Having introduced the concept of the (multiplicative) order of *a* modulo *m*, let us use it to solve some problems.

**Problem 1**. Prove that if *n* > 1 is an integer, then *n* does not divide 2* ^{n}* – 1.

**Proof**. Since *n* > 1, we can pick the smallest prime factor *p* of *n*. Suppose, on the contrary, that *n* divides 2* ^{n}* – 1. Then

*p*must also divide 2

*– 1 so we have 2*

^{n}*≡ 1 (mod*

^{n}*p*). On the other hand, since 2

*– 1 is odd,*

^{n}*p*> 2 so we know by Fermat’s little theorem that 2

^{p}^{-1}≡ 1 (mod

*p*). Now if we let

*d*be the multiplicative order of 2 modulo

*p*, then

*d*|

*n*and

*d*| (

*p*-1). This shows that

*d*is a factor of

*n*which is even smaller than

*p*. The only possibility is

*d*= 1, i.e. 2

^{1}≡ 1 (mod

*p*) which is absurd. ♦

**Problem 2**. Prove that if *m*, *n* are positive integers with *m* odd, then 2* ^{m}* – 1 and 2

*+ 1 are coprime.*

^{n}**Proof**. Suppose they are not, so there is a prime *p* which divides both 2* ^{m}* – 1 and 2

*+ 1. Note that*

^{n}*p*is odd. This means that: 2

*≡ 1 (mod*

^{m}*p*) and 2

*≡ -1 (mod*

^{n}*p*). But the latter also implies 2

*≡ 1 (mod*

^{2n}*p*). Hence, if

*d*is the multiplicative order of 2 modulo

*p*, then

*d*|

*m*and

*d*| 2

*n*but

*d*does not divide

*n*. Thus,

*d*divides 2

*n*but not

*n*, it must be 2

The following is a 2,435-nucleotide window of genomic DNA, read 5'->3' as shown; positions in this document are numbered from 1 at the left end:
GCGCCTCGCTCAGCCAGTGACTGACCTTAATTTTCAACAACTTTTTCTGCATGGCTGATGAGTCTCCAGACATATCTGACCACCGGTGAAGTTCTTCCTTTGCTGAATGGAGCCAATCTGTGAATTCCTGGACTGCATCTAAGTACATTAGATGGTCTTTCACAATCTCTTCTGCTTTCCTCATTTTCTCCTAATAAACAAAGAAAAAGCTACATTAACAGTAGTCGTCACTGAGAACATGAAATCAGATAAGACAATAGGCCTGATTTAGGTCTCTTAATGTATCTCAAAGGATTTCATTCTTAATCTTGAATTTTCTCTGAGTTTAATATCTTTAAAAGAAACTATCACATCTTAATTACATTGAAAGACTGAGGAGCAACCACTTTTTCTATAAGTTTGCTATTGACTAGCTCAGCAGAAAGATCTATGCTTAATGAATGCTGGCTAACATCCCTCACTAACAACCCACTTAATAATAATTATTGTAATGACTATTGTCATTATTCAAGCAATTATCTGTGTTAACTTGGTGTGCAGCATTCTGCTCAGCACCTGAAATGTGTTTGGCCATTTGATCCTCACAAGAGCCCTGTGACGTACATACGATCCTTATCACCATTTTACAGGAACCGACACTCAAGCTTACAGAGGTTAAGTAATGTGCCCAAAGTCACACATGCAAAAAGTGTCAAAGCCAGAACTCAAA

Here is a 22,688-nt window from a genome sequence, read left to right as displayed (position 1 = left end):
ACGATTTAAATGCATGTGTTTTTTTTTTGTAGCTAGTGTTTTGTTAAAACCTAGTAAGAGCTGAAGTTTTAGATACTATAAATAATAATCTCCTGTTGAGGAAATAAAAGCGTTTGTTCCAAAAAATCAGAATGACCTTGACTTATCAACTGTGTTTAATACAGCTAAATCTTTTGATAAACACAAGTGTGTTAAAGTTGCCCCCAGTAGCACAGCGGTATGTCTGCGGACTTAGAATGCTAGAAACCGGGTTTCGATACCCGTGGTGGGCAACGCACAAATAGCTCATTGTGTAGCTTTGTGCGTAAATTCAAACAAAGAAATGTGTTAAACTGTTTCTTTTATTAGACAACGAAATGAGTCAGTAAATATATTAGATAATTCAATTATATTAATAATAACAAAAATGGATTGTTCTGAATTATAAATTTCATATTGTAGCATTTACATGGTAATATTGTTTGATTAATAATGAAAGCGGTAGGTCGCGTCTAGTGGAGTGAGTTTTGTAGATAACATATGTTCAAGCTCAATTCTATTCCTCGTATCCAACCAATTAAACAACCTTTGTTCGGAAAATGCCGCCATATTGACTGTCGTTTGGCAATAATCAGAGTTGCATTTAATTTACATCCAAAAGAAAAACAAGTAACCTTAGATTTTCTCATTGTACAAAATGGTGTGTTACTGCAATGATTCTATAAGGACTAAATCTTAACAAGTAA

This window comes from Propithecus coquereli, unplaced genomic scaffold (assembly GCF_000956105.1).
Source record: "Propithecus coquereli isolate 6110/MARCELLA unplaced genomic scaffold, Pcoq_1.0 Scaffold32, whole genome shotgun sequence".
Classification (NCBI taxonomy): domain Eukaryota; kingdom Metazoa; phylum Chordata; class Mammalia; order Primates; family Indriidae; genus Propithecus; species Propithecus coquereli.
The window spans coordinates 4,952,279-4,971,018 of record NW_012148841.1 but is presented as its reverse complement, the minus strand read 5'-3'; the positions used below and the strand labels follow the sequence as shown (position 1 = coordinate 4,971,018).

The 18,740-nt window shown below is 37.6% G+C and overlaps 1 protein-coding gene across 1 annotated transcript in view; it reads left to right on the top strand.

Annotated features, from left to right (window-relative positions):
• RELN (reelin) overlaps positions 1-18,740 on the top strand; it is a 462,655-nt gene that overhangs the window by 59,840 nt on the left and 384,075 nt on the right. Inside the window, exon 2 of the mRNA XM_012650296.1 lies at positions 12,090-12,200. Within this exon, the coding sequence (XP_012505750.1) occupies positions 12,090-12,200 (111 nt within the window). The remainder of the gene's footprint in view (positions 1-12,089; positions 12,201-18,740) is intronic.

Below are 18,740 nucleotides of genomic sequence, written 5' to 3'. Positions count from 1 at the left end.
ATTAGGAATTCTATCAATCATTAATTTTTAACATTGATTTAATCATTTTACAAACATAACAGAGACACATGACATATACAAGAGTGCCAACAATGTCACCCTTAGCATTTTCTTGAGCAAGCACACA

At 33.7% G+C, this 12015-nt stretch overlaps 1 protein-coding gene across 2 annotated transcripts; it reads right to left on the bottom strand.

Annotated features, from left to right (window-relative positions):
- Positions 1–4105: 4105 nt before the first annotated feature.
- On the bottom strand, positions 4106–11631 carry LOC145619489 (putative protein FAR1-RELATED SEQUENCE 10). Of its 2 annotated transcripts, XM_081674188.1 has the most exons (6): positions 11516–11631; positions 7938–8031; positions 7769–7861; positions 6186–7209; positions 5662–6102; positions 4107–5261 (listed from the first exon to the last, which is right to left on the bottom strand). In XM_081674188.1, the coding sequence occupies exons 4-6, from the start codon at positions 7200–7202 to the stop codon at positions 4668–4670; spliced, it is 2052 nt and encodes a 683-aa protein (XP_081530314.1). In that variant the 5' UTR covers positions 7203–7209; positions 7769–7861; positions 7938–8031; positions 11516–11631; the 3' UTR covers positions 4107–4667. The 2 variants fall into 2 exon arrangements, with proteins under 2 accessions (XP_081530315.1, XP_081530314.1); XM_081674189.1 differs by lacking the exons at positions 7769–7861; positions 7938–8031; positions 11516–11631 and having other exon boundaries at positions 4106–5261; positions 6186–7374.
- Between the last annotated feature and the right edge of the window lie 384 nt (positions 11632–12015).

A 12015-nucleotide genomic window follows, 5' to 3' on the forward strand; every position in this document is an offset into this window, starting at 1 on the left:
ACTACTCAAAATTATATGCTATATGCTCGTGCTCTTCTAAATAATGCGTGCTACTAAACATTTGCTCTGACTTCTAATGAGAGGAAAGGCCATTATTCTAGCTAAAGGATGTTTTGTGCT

*k*for some

*k*|

*n*. In particular,

*d*is even, which contradicts the fact that

*d*divides odd

*m*. ♦

**Problem 3**. Prove that if *k* is a natural number and *n* = 2* ^{k}* – 1 then

*k*|

*φ*(

*n*).

**Proof**. This clearly holds for *k* = 1. For *k* > 1, let *d* = ord_{n}(2) – which is well-defined since *n* is odd. By Euler’s theorem, 2^{φ(n)} ≡ 1 (mod *n*) so we know that *d* divides *φ*(*n*). On the other hand, since *n* = 2* ^{k}* – 1 it’s easy to compute

*d*: the successive powers of 2 modulo

*n*is given by: 1, 2, 2

^{2}, … , 2

^{k-1}, 2

^{k}≡ 1 (mod

*n*). Since the first

*k*terms are all <

*n*, it is clear that

*d*=

*k*. Thus,

*k*divides

*φ*(

*n*) as desired. ♦

Here are more problems which can be solved by skilfully applying the concept of order.

**Problem 4**. Prove that if *p* is prime, then *p ^{p}* – 1 has a prime factor which is congruent to 1 mod

*p*.

**Problem 5**. Prove that if *n* is even, then any divisor of *n*^{4} + 1 is congruent to 1 mod 8. Can you generalise the result?

**Problem 6**. Prove that if *n* is even and not a multiple of 3, then any divisor of *n*^{2} + 3 is congruent to 1 mod 3. [ PS. The solution to this problem can be somewhat simplified with quadratic reciprocity, something which I will hopefully cover at a later date. ]

**Problem 7**. [ IMO 1989 Shortlisted ] Let *m* > 1 be an integer. Find the smallest positive integer *n* such that 2^{1989} divides *m ^{n}* – 1.

These problems are really hard! 😦

Don’t worry about it. The notes aren’t tagged intermediate for nothing. Just try and see how far you can go. 🙂